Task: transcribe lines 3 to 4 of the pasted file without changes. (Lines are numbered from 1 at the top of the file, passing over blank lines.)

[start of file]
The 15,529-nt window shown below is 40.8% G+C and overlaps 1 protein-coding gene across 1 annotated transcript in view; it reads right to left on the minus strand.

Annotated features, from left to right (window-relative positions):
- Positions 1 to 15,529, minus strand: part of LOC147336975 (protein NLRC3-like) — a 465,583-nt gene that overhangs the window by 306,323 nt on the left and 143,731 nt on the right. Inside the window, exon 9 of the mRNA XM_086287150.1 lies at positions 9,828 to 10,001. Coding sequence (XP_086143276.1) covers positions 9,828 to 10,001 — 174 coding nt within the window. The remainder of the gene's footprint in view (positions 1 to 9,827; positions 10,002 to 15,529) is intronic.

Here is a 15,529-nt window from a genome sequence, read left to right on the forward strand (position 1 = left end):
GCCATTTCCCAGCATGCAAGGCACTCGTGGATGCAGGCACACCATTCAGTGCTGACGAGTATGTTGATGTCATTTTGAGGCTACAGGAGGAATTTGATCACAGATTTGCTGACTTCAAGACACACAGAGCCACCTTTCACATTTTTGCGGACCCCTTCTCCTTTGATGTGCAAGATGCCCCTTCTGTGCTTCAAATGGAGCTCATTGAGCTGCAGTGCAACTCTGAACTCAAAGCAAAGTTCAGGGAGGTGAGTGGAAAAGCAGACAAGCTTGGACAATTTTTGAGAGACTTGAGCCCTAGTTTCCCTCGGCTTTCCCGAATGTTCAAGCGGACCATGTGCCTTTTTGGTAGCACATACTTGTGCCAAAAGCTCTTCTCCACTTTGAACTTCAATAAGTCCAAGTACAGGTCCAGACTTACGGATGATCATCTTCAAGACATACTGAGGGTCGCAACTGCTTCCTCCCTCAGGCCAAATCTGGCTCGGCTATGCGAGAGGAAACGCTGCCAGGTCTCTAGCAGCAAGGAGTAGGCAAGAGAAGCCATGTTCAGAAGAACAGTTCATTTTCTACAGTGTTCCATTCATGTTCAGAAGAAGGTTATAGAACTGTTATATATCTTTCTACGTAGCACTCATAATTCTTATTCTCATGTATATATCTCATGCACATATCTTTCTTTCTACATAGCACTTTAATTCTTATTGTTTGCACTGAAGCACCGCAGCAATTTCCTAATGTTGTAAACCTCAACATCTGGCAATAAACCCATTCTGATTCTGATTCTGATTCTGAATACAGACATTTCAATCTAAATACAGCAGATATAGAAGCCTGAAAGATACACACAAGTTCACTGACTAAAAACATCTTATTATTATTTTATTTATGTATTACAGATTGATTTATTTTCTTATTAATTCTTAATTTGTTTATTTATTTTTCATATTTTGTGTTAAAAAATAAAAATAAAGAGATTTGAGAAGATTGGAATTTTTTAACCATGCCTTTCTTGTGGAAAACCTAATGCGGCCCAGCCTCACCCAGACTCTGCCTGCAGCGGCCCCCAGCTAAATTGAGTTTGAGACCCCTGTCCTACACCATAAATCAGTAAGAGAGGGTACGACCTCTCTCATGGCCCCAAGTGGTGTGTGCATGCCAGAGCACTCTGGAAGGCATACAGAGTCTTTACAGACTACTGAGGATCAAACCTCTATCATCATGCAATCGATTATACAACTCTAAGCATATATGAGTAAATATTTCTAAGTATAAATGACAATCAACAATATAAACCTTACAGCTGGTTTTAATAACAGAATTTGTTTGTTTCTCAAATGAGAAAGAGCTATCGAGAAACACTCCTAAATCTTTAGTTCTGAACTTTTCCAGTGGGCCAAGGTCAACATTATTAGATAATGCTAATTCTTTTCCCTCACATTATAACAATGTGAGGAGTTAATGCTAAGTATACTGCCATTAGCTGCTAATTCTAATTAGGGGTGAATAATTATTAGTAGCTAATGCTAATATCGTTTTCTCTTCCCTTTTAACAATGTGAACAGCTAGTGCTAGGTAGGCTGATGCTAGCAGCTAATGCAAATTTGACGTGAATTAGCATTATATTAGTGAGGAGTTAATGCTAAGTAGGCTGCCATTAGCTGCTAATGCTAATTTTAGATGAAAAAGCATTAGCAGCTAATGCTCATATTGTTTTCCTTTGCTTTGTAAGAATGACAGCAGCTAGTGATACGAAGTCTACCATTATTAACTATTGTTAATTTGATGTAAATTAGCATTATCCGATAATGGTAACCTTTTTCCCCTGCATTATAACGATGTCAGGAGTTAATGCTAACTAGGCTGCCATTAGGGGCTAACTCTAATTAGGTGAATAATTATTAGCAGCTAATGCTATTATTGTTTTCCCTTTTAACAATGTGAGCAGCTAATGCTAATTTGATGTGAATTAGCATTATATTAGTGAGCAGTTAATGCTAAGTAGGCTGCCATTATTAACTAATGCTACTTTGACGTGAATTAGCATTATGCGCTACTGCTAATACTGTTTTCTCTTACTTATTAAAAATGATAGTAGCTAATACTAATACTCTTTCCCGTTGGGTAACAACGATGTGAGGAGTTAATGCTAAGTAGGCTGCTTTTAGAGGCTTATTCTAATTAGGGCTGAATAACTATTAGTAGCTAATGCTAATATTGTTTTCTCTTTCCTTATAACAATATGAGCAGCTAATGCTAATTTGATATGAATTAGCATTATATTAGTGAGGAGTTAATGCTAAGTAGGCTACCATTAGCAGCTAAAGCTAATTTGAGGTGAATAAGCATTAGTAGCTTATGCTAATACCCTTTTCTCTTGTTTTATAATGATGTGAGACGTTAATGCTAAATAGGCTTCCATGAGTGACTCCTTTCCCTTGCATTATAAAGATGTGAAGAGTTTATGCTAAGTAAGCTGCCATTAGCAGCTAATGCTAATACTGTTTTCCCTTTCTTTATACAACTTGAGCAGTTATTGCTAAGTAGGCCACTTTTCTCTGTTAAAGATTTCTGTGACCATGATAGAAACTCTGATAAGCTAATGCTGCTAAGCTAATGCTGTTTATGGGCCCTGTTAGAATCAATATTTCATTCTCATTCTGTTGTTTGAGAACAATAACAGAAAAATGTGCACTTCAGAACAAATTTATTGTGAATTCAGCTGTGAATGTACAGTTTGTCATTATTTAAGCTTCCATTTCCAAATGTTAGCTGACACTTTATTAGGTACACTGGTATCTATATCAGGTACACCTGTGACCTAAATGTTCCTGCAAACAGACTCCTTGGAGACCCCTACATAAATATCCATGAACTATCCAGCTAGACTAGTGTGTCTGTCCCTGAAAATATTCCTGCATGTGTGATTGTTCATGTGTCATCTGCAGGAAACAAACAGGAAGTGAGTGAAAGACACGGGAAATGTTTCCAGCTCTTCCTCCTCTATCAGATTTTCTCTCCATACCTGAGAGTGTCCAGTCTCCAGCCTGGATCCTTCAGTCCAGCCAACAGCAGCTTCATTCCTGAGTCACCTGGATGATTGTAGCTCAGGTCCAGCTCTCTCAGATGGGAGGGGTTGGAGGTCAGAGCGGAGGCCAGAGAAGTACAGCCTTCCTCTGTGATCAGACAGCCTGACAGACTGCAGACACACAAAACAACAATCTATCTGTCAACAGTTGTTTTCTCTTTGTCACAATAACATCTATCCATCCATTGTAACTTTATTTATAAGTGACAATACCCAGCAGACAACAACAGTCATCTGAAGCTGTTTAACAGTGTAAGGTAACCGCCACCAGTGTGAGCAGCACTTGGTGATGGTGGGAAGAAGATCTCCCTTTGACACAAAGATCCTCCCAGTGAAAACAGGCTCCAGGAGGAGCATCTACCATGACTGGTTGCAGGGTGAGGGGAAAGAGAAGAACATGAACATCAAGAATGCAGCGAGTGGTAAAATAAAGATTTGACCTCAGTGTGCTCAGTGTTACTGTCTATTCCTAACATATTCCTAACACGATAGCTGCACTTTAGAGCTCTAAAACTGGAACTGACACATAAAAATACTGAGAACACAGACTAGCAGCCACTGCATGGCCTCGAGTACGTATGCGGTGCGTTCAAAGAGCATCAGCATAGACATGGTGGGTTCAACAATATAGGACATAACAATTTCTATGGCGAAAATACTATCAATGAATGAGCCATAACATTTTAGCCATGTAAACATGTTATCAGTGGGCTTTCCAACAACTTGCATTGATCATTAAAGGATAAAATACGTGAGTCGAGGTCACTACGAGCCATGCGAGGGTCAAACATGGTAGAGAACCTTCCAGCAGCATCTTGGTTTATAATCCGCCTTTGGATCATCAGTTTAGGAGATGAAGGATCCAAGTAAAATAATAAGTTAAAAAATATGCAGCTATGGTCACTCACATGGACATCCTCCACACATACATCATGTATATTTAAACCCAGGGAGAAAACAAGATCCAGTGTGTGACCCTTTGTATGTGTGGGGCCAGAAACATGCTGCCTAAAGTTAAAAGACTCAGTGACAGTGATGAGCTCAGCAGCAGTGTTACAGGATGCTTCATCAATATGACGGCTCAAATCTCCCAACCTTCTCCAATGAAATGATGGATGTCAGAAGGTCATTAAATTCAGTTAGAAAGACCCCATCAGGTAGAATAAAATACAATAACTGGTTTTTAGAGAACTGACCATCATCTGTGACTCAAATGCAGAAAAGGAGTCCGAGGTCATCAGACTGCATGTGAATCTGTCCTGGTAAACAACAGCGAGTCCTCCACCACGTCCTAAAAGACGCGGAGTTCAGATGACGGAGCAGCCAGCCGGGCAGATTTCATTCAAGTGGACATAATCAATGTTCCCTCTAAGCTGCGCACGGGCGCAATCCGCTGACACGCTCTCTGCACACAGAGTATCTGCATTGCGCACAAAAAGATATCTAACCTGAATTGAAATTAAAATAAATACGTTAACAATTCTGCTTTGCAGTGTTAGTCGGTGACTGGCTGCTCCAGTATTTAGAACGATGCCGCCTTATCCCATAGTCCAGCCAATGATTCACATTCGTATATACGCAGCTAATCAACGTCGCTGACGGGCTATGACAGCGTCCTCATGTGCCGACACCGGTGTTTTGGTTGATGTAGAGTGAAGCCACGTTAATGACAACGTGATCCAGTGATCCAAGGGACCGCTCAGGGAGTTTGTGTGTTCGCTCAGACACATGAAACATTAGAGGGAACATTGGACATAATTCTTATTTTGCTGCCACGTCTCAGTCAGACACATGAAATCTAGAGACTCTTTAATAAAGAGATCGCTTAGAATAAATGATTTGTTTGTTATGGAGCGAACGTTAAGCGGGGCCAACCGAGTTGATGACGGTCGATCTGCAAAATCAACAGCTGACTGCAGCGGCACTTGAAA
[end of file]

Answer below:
- Positions 1 to 15,529, minus strand: part of LOC147336975 (protein NLRC3-like) — a 465,583-nt gene that overhangs the window by 306,323 nt on the left and 143,731 nt on the right. Inside the window, exon 9 of the mRNA XM_086287150.1 lies at positions 9,828 to 10,001. Coding sequence (XP_086143276.1) covers positions 9,828 to 10,001 — 174 coding nt within the window. The remainder of the gene's footprint in view (positions 1 to 9,827; positions 10,002 to 15,529) is intronic.

Here is a 15,529-nt window from a genome sequence, read left to right on the forward strand (position 1 = left end):